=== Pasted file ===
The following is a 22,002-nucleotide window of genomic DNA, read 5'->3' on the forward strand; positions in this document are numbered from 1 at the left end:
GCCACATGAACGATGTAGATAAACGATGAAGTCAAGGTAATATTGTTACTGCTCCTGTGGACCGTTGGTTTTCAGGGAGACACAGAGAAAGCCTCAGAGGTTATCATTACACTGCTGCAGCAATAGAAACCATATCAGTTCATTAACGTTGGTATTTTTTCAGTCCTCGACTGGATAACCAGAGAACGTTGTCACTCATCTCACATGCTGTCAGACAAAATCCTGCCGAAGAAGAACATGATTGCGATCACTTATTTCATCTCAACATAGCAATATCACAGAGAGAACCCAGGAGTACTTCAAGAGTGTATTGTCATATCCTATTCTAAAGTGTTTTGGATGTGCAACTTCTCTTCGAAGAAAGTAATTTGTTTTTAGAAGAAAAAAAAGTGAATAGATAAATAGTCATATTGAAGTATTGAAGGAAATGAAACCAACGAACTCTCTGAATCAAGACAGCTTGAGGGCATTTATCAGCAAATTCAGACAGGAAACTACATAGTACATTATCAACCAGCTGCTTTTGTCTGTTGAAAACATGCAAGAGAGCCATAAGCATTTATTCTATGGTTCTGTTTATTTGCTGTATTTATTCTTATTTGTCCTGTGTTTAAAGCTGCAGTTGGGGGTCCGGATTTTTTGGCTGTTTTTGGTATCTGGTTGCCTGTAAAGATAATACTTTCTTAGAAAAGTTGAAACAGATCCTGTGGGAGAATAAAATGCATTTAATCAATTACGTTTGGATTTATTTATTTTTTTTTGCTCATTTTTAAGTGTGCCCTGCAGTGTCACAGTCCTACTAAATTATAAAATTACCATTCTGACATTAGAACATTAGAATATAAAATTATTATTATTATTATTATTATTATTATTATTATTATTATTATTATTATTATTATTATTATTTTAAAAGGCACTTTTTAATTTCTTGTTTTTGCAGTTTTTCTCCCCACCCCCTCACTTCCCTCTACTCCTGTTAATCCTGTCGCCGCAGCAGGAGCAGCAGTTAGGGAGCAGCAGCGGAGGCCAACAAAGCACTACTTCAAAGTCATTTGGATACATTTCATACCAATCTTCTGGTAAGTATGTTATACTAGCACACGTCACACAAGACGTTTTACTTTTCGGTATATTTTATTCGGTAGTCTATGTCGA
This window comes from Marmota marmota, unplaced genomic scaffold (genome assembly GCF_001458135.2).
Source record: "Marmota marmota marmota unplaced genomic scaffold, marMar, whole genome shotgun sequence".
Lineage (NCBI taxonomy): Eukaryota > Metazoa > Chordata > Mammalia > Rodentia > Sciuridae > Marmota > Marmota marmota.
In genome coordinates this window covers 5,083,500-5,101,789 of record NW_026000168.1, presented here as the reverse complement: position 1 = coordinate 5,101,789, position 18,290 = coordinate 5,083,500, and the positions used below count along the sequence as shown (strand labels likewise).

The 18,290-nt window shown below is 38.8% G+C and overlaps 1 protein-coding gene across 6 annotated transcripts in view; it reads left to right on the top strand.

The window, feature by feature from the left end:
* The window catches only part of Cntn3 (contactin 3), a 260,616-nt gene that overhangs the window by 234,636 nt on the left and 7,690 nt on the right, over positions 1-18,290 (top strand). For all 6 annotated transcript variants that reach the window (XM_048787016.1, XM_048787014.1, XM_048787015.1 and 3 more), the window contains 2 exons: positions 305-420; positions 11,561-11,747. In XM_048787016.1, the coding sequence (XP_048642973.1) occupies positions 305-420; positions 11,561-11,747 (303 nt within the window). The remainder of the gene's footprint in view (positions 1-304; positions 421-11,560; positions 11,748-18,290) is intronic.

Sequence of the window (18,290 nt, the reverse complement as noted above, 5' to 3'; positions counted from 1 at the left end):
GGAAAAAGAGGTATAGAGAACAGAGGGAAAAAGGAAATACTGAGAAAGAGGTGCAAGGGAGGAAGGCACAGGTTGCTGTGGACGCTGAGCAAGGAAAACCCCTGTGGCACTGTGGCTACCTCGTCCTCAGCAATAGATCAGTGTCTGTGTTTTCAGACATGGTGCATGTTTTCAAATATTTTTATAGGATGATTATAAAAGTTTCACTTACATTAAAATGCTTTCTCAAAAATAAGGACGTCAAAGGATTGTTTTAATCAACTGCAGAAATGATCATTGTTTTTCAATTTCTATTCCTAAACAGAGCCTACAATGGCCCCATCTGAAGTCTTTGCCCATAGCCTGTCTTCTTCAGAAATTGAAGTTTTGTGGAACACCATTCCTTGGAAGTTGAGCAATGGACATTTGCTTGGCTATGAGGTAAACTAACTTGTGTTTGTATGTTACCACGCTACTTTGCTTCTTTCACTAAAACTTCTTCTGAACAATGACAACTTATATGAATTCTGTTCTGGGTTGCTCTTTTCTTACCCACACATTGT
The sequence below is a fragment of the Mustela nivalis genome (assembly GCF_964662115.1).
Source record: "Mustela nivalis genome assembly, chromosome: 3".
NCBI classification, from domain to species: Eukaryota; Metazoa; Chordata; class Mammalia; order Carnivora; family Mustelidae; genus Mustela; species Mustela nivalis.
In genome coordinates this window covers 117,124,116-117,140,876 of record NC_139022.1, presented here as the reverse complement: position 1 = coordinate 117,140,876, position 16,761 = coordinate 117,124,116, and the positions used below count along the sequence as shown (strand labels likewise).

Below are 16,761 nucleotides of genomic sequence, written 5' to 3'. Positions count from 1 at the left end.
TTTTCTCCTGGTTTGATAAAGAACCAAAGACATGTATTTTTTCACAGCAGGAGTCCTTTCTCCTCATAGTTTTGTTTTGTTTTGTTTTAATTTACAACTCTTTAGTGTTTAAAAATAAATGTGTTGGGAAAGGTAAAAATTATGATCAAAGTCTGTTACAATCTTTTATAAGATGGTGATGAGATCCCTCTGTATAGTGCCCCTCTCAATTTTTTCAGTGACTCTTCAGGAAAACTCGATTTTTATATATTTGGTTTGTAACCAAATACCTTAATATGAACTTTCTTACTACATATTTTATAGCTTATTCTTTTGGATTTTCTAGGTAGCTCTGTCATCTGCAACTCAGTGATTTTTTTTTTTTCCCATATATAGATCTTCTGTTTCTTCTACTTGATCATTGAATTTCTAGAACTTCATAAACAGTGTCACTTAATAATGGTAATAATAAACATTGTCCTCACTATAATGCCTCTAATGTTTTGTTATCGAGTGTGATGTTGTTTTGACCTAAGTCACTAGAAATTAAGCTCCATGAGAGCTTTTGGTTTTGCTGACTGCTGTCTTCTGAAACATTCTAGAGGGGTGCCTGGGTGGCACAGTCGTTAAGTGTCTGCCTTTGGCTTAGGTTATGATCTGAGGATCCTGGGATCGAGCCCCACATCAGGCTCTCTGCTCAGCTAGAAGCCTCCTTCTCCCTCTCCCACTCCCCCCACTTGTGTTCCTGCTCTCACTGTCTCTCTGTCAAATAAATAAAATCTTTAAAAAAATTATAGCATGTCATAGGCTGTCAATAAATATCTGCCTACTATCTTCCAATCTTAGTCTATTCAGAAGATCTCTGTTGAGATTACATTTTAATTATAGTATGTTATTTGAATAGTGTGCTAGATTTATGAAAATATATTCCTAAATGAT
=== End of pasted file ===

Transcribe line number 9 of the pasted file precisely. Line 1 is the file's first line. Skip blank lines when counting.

* The window catches only part of Cntn3 (contactin 3), a 260,616-nt gene that overhangs the window by 234,636 nt on the left and 7,690 nt on the right, over positions 1-18,290 (top strand). For all 6 annotated transcript variants that reach the window (XM_048787016.1, XM_048787014.1, XM_048787015.1 and 3 more), the window contains 2 exons: positions 305-420; positions 11,561-11,747. In XM_048787016.1, the coding sequence (XP_048642973.1) occupies positions 305-420; positions 11,561-11,747 (303 nt within the window). The remainder of the gene's footprint in view (positions 1-304; positions 421-11,560; positions 11,748-18,290) is intronic.